"Quiero agradecerle muy especialmente a Mauricio Macri y a Patricia Bullrich porque, desinteresadamente, en un acto sin precedentes en la historia de Argentina, lo dieron todo por defender este proyecto". @JMilei pic.twitter.com/G6k2eE79cl
— VOZ (@Voz_US) November 20, 2023
The YPF case
Yacimientos Petroliferos Fiscales (YPF) is an energy company from Argentina that happens to be the largest oil company in the region. Regarding its corporate composition, the Argentine government owns 51%, while the remaining 49% is listed on the Buenos Aires Stock Exchange.
In the 1990s, it passed into private hands during the government of Carlos Saúl Menem, remaining in control of the Spanish company Repsol, which acquired 97% of YPF in 1999. However, in 2012, President Cristina Fernández de Kirchner decided to expropriate 51% of the company. By doing so without offering compensation to all shareholders, the situation escalated into a legal dispute, which did not end well for the South American country.
In September 2023, the sentence of Judge Loretta Preska of the Southern District Court of Manhattan, who ruled that Argentina must pay $16.1 billion to Burford Capital, was confirmed.
The investment fund had acquired the bankruptcy process of 2 companies of the Petersen Group: Petersen Energía Inversora and Petersen Energía, which owned shares for 25% of YPF, purchased from the Spanish oil company Repsol in 2 operations in 2008 and 2011.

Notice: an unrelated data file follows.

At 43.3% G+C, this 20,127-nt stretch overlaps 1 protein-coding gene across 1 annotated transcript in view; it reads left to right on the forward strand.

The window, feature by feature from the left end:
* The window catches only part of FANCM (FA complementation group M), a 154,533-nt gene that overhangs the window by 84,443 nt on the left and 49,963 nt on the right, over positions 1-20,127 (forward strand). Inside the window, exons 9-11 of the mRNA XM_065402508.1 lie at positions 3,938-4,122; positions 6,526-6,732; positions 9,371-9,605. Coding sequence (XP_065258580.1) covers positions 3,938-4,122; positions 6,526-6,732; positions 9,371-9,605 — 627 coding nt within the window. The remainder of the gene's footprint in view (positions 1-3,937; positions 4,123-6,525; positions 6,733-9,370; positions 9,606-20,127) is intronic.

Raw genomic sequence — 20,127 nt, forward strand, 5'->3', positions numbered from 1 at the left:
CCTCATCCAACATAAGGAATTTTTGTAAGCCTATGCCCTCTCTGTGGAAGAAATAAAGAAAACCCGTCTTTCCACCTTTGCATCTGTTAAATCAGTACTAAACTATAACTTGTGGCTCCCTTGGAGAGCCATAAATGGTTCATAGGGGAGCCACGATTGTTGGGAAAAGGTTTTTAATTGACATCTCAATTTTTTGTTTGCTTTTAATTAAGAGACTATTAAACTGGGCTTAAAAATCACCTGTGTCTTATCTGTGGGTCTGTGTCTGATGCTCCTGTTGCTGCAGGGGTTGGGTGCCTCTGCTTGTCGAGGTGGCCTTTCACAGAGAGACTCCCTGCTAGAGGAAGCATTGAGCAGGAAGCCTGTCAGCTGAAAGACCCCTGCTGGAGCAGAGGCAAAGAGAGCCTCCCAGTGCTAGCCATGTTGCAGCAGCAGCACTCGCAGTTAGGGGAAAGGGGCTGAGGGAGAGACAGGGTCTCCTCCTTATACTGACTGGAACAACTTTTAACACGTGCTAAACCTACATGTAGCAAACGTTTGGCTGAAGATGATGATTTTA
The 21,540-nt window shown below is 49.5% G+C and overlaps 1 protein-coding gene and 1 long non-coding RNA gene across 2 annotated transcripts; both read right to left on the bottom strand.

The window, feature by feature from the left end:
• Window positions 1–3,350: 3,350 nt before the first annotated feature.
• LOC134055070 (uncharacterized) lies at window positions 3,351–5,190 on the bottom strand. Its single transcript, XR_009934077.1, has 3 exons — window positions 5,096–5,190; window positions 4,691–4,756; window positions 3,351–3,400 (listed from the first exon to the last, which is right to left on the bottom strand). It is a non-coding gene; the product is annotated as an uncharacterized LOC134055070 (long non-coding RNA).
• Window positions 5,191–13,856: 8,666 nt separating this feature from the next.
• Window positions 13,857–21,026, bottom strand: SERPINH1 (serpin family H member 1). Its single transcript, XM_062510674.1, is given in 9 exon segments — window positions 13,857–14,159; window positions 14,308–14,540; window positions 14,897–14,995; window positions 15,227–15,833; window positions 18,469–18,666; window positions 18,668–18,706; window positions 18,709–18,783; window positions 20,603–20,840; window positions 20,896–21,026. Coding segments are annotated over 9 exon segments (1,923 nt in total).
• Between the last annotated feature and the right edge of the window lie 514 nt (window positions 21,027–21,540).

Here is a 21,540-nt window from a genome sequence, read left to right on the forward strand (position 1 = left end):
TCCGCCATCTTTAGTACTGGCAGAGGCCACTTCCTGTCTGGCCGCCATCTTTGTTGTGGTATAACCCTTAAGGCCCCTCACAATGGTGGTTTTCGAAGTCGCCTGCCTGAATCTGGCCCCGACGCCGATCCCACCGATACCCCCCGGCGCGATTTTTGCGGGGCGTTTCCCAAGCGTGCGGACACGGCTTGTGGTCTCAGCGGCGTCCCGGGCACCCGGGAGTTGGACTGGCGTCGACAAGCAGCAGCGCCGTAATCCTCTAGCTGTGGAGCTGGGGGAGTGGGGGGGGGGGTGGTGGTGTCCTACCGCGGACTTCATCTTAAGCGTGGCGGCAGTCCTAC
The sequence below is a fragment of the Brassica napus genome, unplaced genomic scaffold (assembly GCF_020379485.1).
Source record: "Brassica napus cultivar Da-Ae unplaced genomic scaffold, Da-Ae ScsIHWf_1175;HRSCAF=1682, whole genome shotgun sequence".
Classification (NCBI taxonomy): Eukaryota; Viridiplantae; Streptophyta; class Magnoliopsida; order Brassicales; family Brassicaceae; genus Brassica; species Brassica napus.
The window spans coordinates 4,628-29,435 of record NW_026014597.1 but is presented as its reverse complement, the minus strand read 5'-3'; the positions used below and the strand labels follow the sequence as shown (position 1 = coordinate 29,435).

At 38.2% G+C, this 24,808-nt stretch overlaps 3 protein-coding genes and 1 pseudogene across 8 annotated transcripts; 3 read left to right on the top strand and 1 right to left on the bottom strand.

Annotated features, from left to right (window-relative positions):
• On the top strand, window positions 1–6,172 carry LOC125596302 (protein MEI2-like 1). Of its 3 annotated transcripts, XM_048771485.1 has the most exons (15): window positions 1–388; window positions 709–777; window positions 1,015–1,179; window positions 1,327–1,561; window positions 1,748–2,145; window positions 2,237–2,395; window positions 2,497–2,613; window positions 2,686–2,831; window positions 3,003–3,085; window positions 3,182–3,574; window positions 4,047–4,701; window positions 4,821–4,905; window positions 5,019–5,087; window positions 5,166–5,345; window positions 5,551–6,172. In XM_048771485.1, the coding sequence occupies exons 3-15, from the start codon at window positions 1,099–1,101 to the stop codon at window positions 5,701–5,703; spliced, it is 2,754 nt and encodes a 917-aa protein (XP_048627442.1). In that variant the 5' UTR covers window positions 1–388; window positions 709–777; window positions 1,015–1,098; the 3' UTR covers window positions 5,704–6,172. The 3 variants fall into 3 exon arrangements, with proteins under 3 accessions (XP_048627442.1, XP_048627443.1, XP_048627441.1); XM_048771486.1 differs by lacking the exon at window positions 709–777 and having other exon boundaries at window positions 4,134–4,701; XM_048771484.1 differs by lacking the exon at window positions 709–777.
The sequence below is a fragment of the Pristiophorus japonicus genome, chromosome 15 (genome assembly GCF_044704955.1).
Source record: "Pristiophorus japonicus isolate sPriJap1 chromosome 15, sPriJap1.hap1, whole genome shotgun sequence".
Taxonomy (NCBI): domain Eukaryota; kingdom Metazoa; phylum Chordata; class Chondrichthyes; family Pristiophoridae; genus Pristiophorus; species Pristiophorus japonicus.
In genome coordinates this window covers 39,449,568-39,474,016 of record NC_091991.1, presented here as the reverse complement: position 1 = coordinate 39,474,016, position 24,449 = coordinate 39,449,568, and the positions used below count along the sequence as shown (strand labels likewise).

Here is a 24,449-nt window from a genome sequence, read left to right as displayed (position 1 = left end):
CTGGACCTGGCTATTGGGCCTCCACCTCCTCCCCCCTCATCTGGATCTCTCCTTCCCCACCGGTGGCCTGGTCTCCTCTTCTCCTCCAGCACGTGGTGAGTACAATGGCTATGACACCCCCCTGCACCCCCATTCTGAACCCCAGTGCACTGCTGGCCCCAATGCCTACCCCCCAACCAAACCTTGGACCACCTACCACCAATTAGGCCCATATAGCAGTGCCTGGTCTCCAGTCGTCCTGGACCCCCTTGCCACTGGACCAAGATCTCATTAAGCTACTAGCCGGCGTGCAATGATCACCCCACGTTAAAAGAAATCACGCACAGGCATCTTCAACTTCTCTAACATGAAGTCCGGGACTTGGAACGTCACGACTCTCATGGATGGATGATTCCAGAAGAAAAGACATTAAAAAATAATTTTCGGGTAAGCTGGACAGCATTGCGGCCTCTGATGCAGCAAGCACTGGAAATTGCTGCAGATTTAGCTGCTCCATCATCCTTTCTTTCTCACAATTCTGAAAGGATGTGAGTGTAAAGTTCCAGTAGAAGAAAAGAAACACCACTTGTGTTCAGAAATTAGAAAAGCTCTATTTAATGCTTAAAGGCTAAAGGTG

According to the primary demand, supported in article 7 of the YPF Statute, if someone bought more than 15% of the company, they should offer the same to all shareholders and not just Repsol.
“YPF first has to be fixed. Since Mr. Kicillof decided to nationalize it, not only with a loss of 16 billion dollars but also the deterioration that has been done to the company, in terms of results, so that it is worth much less than when it was expropriated. Obviously, the first thing to do is put it back together,” Milei explained in his interview with Feinmann.
“In the transition that we are thinking about in the energy issue, both Enarsa and YPF have a role. Meanwhile, these structures are rationalized; they are put there to create value, and in this way, they can be sold in a very beneficial way for all Argentines. All measures are aimed at restoring the economic-financial balance and without causing harm to the Argentines. And always having a special case for the most vulnerable segments,” concluded the newly elected president of Argentina, who will take office on December 10.